FFS: Nonsense! Although the Founders included provision for making amendments and even calling a Constitutional Convention, they feared a second Con-con. Deputy Charles Pinkney of South Carolina insisted: “Conventions are serious things and ought not to be repeated.” In a 1788 letter, “Father of the Constitution” James Madison wrote: “Having witnessed the difficulties and dangers experienced by the first Convention which assembled under every propitious circumstance, I should tremble for the result of a second….”
Mary Anne Franks: “We have not, as a country, fully confronted the fraudulent nature of the Constitution and the founding itself. The revolutionary spirit was always, from the beginning, a limited one. It was a revolution for some people, and this idea that we threw off the yoke of tyranny was immediately constrained by the idea that you didn’t want to throw it off too much. The founders didn’t want to throw it off for slaves, and they didn’t want to throw it off for women…. [E]very word of the Constitution — starting from this premise of ‘we the people’ — is a lie.”
FFS: Fraudulent? A lie? Outrageous! On the other hand, Professor Franks is correct that the American revolutionary spirit was a limited one. The revolution was waged reluctantly, after repeated suffering, for a limited objective — independence from Great Britain. By contrast, revolutions promoted under utopian banners as a complete upheaval of society killed millions in the twentieth-century alone.
Such revolutions were conceived by men of letters who lived in ivory towers divorced from the reality of governing. America’s Founders were men of affairs with real experience. Although, the Founders convened in Philadelphia to address problems in the Articles of Confederation and ended up by proposing a new federal government, they also recognized that slavery was immoral. There was no “tension,” as Franks suggests, “between this idealized view of the Founding Fathers as almost divine figures and at the same time ones who couldn’t possibly have understood that slavery was wrong, or taken a real stance against it, or declared that women were equal human beings to men.”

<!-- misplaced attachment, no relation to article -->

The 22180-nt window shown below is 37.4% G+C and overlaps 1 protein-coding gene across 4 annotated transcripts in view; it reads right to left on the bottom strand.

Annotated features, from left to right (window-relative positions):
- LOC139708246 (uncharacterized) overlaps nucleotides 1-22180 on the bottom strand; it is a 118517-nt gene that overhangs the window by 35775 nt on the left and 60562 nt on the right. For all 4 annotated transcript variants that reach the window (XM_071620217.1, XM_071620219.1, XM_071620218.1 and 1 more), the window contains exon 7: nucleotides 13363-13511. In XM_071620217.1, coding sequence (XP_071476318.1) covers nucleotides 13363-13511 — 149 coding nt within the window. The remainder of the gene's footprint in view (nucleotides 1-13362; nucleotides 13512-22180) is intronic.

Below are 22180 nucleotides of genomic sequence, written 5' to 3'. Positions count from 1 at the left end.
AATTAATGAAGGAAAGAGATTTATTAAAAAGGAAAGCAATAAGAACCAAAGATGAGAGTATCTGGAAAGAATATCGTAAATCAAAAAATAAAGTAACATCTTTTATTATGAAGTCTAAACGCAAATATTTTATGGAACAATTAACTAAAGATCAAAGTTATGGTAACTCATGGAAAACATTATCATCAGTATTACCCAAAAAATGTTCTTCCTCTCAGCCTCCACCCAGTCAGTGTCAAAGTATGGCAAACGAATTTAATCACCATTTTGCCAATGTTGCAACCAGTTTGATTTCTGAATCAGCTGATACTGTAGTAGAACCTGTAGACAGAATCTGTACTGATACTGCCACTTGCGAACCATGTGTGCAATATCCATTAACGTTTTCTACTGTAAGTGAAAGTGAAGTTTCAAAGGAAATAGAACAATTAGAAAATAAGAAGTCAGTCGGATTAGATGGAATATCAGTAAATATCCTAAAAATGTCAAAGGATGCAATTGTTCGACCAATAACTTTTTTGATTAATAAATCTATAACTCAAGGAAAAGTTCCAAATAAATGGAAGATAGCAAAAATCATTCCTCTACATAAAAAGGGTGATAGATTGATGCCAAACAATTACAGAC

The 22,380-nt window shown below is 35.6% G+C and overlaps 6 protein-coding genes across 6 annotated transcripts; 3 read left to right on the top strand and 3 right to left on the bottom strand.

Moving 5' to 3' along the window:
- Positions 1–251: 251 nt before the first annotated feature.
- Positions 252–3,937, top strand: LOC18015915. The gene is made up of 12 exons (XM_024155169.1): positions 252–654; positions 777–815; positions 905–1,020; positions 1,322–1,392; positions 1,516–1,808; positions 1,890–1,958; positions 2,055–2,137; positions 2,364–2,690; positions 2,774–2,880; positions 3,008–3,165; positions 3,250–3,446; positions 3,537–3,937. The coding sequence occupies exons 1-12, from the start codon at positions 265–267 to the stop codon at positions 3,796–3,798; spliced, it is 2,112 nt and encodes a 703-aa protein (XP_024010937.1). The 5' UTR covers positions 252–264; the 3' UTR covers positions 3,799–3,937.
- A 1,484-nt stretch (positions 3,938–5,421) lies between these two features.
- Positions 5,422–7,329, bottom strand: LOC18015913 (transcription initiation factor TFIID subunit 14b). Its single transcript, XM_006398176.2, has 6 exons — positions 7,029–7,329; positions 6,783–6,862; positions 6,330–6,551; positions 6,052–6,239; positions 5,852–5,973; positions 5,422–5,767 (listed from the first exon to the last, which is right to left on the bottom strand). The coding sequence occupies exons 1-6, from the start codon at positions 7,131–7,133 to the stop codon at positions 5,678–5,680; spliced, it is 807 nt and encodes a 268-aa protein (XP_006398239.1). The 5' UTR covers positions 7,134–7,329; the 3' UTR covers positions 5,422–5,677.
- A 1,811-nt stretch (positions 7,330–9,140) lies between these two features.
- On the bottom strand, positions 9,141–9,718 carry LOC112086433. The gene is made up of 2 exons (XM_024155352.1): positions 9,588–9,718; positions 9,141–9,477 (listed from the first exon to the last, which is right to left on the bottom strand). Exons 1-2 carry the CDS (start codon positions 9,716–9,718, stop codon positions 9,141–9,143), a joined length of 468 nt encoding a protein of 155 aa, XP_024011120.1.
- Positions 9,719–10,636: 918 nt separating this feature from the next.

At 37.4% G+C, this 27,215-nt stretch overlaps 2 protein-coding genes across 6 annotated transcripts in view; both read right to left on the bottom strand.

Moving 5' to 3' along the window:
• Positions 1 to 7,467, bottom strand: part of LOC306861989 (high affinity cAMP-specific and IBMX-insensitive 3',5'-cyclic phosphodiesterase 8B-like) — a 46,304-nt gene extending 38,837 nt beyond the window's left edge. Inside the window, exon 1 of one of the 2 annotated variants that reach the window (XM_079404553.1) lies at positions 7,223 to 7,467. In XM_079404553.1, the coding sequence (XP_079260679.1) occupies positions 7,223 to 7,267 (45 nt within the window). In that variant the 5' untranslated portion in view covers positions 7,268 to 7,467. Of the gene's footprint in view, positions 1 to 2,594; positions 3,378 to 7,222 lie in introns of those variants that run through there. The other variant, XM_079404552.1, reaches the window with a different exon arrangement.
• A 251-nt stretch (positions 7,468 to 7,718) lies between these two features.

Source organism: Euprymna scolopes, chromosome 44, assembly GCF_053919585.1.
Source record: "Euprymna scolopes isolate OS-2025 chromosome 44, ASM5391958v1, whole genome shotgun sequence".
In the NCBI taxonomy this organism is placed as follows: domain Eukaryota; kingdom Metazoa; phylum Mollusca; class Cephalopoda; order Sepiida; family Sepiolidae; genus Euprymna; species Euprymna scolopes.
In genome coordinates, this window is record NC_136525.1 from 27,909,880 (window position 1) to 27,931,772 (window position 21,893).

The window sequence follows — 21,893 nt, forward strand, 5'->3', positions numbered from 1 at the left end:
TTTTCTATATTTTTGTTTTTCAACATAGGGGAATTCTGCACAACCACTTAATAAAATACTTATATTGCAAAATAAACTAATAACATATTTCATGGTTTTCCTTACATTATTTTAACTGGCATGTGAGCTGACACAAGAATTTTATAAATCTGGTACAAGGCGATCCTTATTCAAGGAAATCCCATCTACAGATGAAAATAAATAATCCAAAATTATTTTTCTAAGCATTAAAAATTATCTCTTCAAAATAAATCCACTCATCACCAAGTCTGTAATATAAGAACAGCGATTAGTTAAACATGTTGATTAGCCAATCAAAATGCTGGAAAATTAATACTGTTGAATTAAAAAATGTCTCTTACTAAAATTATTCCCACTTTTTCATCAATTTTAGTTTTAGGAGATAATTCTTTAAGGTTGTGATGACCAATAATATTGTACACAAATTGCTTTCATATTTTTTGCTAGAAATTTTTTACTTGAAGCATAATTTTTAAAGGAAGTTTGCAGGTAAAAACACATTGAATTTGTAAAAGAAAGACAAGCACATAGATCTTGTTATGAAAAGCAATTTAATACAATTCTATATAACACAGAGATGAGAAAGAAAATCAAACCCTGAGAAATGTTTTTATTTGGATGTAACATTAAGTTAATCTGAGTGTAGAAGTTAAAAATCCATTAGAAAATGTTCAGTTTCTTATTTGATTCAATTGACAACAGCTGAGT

Yes, George Washington was a slaveholder. But he also stated: “there is not a man living who wishes more sincerely than I do to see a plan adopted for the abolition of slavery.” And his last will and testament stated:
Upon the decease of my wife it is my will and desire that all the slaves which I hold in my own right, shall receive their freedom. — And whereas among those who will receive freedom, there may be some, who from old age or bodily infirmities, and others who on account of their infancy, will be unable to support themselves; it is my will and desire that — they shall be comfortably clothed and fed by my heirs while they live.
Moreover, the Constitution did not deny women rights. The issue of women voting was left to the states, and some states did extend early suffrage to women.
Lawrence Lessig: “So I think one of the really important questions is: Do you expect people to rally around a document that has no connection to the democracy of today, or yesterday, or even forty years ago?
FFS: Lessig, a professor at Harvard Law School, should learn that America is a republic (a rule of law) and not a democracy. James Madison, “Father of the Constitution,” wrote in Essay 10 of The Federalist Papers that pure “democracies have ever been spectacles of turbulence and contention; have ever been found incompatible with personal security or the rights of property; and have in general been as short in their lives as they have been violent in their deaths.”